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5

The best? Only testing will tell. Going to both your examples, the second one is way better from an user point of view. See both dropdowns: one has a list of TLD and nothing else. The other, a list of TLD PLUS the price. And in the domain business, this is a huge difference since the newer TLD use to be way more expensive than the classic original TLD. ...


2

Dropdowns have: PRO: no needless waste of screen real estate with long lists CON: a user action is required before the user can see what the options are Dropdowns only really help if the list is long. 3 options is not a long list, and a radio button would make more sense in this case. Something like this: download bmml source – Wireframes ...


0

Your select only has three options which are mutually exclusive, so why not consider using radio buttons? The default radio button should be set to None. If you select another radio button, the UI should display the appropriate fields for that option (progressive disclosure).


0

Here is one of the solution. I tried my best to arrange the data. One thing I want to suggest you that in your first image you have arrange 3 fields in 1 row. So it looks very messy so always try to keep maximum 2 field. I also tried to arrange 3 fields in each row but again its not looking clean. So keep this. And in first image you have many number of ...


2

Here are some options to reduce cognitive load and make the task easier: Shorten your descriptions. 200 symbols * 19 options = 3800 symbols, which is roughly A4 sheet, full of text. Looks crazy. Substitute long description with short labels. For repetitive users this is OK, for the new ones provide some help/guide. E.g. "Home", "Professional", ...


3

Considering your design layout, I really think the best option is to use either checkboxes or radio buttons (depending on whether the user can select more than one option or not). Below is a quick mockup of what I mean: However, if you have a large number of options, this could prove to be problematic. In that case, I would consider having your Section C ...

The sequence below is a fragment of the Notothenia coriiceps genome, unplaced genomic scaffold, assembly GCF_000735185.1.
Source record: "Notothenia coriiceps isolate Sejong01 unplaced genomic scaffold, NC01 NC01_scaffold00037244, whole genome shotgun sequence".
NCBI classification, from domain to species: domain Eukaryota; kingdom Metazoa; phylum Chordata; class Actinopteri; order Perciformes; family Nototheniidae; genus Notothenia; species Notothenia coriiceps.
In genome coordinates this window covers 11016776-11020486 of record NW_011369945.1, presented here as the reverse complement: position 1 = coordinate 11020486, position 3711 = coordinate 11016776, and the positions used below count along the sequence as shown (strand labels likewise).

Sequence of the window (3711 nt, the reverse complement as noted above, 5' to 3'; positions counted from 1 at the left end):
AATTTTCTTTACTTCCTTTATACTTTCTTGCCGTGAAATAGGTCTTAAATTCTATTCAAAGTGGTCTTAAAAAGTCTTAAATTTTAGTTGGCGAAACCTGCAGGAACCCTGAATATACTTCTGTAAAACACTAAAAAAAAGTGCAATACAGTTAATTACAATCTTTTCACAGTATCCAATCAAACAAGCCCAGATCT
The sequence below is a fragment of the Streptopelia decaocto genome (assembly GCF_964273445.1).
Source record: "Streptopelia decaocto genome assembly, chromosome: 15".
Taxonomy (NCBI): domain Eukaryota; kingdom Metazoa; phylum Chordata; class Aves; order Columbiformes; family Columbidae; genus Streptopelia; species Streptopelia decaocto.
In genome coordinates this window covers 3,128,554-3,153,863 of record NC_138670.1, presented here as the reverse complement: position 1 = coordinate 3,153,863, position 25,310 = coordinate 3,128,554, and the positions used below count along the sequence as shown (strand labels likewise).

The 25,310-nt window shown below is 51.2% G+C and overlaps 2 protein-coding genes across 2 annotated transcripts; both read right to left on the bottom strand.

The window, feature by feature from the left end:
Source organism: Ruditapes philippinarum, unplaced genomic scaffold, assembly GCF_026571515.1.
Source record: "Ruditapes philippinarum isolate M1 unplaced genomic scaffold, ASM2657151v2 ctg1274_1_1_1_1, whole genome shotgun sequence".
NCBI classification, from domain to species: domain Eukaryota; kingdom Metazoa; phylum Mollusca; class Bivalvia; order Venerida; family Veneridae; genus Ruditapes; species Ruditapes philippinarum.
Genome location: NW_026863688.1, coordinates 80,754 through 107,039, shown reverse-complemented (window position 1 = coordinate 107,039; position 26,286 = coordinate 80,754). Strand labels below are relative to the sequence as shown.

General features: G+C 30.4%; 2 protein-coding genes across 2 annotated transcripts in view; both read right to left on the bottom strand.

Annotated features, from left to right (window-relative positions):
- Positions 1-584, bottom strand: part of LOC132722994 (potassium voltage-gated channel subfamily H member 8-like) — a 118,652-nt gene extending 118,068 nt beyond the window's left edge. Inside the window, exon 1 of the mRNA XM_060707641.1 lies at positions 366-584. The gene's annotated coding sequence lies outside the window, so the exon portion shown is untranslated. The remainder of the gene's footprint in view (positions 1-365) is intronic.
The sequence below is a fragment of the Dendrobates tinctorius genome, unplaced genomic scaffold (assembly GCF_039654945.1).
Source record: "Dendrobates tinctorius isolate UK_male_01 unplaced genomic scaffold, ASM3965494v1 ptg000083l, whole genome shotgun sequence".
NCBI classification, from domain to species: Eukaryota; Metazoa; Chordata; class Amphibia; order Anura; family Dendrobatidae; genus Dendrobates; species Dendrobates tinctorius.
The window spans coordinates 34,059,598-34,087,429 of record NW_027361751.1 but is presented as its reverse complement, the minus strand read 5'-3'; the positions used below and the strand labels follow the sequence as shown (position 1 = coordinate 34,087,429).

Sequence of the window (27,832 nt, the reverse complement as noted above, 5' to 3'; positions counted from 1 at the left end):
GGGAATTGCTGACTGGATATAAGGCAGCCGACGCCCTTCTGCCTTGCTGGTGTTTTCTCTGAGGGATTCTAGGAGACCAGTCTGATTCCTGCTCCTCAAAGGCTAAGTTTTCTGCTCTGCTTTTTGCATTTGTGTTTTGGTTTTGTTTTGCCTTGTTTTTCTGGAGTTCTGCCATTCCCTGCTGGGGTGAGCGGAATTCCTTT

1

In most (if not all) modern browsers and Operating Systems the menu of a dropdown is a separate (but not independent) object from the trigger. download bmml source – Wireframes created with Balsamiq Mockups This means that the text on the trigger can be safely truncated while the contents of the menu remain full length - Effectively showing the ...


0

I would prefer to hide them and show them on hover. this will bring to the user the idea that he must select (click) on a field to put a text. the user will play first with the pointer up and down and he will notice very easily that the input box will remain shown whenever he/she will click. I am not with the idea to hide it completely unless you click ... ...


0

If we are talking about a web page, on mobile devices with smaller screens, I can imagine the 'hide' approach being problematic. My own habit when browsing on mobile is to zoom in and 'fit' the width of the text I'm reading to the screen width (by double-tapping on the text). This way I have maximum text size without losing much information about where I am ...


14

Why have a separate text box for each field if the user can only input a value once? Just have a single text box to hold the value of whatever option they select: download bmml source – Wireframes created with Balsamiq Mockups The label of the box can change based on which option they select. You can either hide this field until they've ...



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